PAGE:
4. Learning Technology

Learning practitioners now have access to some really interesting technologies. These technologies are now inexpensive, easily accessible, and easily usable. So, there's no excuse for practitioners not to make their efforts more relevant and have business impact.

Too often, however, practitioners focus on the technology rather than on the learning solution itself. As a result, they develop a solution to fit the technology when it should be the other way around.

In this instance, the team revisited the process and methodology to ensure they selected the appropriate tool, or technology, to ensure to facilitate the identification of:

  • Specific job skills applicable to the customer support group
  • Specific performance objectives applying to customer service expectations

A decision was made to design a skills testing process and then to implement a testing technology. Essentially, this became a real-time testing process drive data analytics to a reporting process for each employee.

While this may sound unimpressive, the team was driving 100,000 to 125,000 tests (in a variety of formats) per month, using a growing library of thousands of questions to over 8000 employees worldwide. They analyzed the reported data daily and weekly to determine precise employee skill gaps. The process is illustrated in this flowchart:

Assessment process

This targeted approach allowed the learning team to work with affected business areas and employees to immediately address and resolve the specific skills weakness. And this wasn't about sending employees back to conventional training events. They first assessed the skills gap. Then, they evaluated the most effective approach to resolve it by ensuring it was:

  • Timely
    Τhe employee could access the learning when needed.
  • Relevant
    Τhe learning precisely addressed the learning need.
  • Adaptive
    Ιt was accessible through a variety of tools employees used.
  • Integrative
    Τhe learning requirement became a central component to address the skill gap.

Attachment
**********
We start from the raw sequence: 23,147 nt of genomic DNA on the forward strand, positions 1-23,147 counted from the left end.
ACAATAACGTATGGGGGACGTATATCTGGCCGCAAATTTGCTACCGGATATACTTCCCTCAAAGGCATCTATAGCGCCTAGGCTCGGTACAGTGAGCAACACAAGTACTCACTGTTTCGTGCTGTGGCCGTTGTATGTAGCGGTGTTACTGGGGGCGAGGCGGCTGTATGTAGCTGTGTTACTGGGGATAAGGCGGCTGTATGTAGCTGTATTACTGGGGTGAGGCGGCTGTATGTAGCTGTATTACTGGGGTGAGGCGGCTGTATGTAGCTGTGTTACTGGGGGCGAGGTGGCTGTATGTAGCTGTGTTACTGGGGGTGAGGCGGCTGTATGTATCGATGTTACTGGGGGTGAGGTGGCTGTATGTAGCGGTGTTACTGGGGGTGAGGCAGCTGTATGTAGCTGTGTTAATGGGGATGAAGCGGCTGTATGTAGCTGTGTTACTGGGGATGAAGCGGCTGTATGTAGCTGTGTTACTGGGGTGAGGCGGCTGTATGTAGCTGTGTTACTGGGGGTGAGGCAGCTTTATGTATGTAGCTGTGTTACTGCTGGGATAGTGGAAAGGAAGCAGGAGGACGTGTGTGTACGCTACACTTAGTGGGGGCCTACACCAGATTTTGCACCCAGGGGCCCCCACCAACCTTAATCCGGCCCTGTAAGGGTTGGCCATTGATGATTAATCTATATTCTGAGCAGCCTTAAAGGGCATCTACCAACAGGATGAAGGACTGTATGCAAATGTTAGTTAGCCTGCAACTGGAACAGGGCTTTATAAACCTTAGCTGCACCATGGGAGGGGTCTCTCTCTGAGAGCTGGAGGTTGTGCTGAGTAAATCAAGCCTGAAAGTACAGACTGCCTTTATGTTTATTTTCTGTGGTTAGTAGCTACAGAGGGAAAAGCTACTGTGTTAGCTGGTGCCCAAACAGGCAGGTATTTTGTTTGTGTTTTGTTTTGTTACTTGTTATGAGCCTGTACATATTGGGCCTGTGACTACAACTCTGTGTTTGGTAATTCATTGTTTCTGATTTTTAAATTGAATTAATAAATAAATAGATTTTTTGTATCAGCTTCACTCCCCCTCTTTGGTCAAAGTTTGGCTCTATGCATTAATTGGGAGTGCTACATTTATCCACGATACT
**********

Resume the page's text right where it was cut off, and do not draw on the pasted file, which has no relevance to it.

• Effective
    Τhe team revisited the employee to ensure the learning met their needs.
  • Resourceful
    Τhe learning solution leveraged existing and available resources.
  • Seamless
    Τhe employees would not see intrusion into their workflow.

This process to apply learning quickly became referred to as T.R.A.In.E.R.S, using the first letters of each step.

One article can only describe the process so far. As you can imagine, the process was much more involved. But at its core, it was about having learning deliver immediate performance improvement leading to the defined business objective, which was to become #1 in worldwide customer service. As a result, this company achieved this objective, and the L&D department continues to be the proactive operational partner the company expects.

Last But Not Least

If you enjoyed this article and want to learn more about how you can do the same for your company, please contact us, we'd enjoy hearing from you.

Also, please visit our recent LinkedIn Learning (Lynda.com) eLearning courses "Gaining Internal Buy-in For eLearning" and "Train-the-Trainer" course designed for both recent and seasoned trainers. Watch for our upcoming Spring/Summer 2018 LinkedIn Learning (Lynda.com) course, "Increasing Elearning Engagement" and "Fundamentals of Corporate Learning".

As a bonus, here's a Free 30-day LinkedIn Learning trial. Enjoy it!

When it comes to what leaders expect, don’t always believe what you hear. Recognize how leaders perceive the role of training within the organization and what they expect. They know training is essential, but it’s up to you to prove them right. This is your time to shine. #alwaysbelearning